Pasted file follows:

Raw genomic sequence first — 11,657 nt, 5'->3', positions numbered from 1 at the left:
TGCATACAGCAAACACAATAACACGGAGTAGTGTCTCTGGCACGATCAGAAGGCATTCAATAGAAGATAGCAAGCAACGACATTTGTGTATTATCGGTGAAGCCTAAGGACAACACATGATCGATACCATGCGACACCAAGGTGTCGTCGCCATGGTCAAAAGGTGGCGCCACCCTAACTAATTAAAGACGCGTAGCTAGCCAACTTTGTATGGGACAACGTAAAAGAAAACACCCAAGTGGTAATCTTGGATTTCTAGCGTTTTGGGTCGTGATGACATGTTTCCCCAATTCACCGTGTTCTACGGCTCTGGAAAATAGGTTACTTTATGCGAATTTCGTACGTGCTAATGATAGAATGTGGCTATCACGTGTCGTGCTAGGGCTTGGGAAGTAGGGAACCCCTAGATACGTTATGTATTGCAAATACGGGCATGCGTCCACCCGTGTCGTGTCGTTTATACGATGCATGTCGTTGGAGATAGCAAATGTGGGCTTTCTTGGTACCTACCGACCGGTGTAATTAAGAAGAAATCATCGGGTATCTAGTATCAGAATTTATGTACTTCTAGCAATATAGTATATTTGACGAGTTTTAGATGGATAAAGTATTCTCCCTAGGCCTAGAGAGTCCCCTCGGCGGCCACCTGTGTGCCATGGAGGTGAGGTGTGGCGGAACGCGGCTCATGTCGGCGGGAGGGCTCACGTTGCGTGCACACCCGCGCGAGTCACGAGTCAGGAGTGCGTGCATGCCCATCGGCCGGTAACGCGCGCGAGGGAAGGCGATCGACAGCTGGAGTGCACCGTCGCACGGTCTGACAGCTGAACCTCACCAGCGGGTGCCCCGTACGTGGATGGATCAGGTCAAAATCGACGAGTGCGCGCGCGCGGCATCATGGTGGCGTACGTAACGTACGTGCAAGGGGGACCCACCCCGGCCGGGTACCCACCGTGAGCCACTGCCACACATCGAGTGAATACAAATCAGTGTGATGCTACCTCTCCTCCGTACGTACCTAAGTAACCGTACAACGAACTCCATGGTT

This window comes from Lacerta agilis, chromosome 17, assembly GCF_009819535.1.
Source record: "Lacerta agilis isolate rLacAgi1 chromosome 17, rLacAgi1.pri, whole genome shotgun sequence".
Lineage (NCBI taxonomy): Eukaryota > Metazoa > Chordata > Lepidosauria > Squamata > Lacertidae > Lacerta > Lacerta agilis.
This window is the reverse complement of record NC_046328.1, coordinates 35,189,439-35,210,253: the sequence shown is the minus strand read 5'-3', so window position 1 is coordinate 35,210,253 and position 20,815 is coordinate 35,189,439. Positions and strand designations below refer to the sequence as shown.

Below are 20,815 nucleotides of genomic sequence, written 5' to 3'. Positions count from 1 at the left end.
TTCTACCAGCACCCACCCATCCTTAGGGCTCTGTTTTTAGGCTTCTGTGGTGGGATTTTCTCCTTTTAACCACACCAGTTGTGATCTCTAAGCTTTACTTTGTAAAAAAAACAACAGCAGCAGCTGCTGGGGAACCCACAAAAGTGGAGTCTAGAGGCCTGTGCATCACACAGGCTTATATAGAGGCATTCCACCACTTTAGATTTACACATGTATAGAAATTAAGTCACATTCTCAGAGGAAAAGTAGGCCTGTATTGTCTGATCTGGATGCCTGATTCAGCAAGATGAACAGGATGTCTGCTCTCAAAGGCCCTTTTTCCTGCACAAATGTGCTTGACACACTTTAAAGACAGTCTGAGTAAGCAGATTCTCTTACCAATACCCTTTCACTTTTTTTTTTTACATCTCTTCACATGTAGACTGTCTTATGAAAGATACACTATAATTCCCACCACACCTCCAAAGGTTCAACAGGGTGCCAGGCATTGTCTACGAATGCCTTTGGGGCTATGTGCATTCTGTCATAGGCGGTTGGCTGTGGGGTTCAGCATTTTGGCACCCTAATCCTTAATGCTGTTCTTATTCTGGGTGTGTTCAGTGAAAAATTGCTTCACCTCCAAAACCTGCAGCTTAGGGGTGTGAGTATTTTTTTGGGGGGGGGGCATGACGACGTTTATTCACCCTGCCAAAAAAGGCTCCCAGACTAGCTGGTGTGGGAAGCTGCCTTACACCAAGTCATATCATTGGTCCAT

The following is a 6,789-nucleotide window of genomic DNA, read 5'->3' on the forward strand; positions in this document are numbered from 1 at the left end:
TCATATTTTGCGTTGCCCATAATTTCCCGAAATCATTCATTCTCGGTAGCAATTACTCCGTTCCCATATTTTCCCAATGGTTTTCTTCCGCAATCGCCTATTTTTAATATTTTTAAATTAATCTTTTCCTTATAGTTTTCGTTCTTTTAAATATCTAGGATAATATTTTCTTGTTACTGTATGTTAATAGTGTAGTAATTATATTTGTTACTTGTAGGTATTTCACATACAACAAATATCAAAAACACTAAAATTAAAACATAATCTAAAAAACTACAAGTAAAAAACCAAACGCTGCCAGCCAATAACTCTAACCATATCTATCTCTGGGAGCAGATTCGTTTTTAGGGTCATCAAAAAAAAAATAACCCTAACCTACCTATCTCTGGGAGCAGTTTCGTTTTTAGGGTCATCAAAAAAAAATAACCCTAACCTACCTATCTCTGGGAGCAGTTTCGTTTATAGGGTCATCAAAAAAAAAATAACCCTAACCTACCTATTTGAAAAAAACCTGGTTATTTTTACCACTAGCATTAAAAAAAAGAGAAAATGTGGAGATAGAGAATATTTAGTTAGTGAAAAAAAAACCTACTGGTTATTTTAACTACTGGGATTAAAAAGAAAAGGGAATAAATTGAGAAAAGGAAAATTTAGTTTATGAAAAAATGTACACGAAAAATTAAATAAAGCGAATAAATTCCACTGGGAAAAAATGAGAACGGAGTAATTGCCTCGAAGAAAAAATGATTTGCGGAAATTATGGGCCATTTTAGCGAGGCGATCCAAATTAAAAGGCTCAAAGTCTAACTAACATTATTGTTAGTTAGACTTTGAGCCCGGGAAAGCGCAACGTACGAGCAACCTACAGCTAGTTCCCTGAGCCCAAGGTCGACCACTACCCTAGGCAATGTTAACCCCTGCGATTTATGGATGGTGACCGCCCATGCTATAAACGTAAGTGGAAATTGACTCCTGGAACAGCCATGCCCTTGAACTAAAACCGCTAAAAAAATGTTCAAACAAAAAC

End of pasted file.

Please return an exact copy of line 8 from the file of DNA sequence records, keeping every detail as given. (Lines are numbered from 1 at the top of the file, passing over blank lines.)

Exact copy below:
TTCTACCAGCACCCACCCATCCTTAGGGCTCTGTTTTTAGGCTTCTGTGGTGGGATTTTCTCCTTTTAACCACACCAGTTGTGATCTCTAAGCTTTACTTTGTAAAAAAAACAACAGCAGCAGCTGCTGGGGAACCCACAAAAGTGGAGTCTAGAGGCCTGTGCATCACACAGGCTTATATAGAGGCATTCCACCACTTTAGATTTACACATGTATAGAAATTAAGTCACATTCTCAGAGGAAAAGTAGGCCTGTATTGTCTGATCTGGATGCCTGATTCAGCAAGATGAACAGGATGTCTGCTCTCAAAGGCCCTTTTTCCTGCACAAATGTGCTTGACACACTTTAAAGACAGTCTGAGTAAGCAGATTCTCTTACCAATACCCTTTCACTTTTTTTTTTTACATCTCTTCACATGTAGACTGTCTTATGAAAGATACACTATAATTCCCACCACACCTCCAAAGGTTCAACAGGGTGCCAGGCATTGTCTACGAATGCCTTTGGGGCTATGTGCATTCTGTCATAGGCGGTTGGCTGTGGGGTTCAGCATTTTGGCACCCTAATCCTTAATGCTGTTCTTATTCTGGGTGTGTTCAGTGAAAAATTGCTTCACCTCCAAAACCTGCAGCTTAGGGGTGTGAGTATTTTTTTGGGGGGGGGGCATGACGACGTTTATTCACCCTGCCAAAAAAGGCTCCCAGACTAGCTGGTGTGGGAAGCTGCCTTACACCAAGTCATATCATTGGTCCAT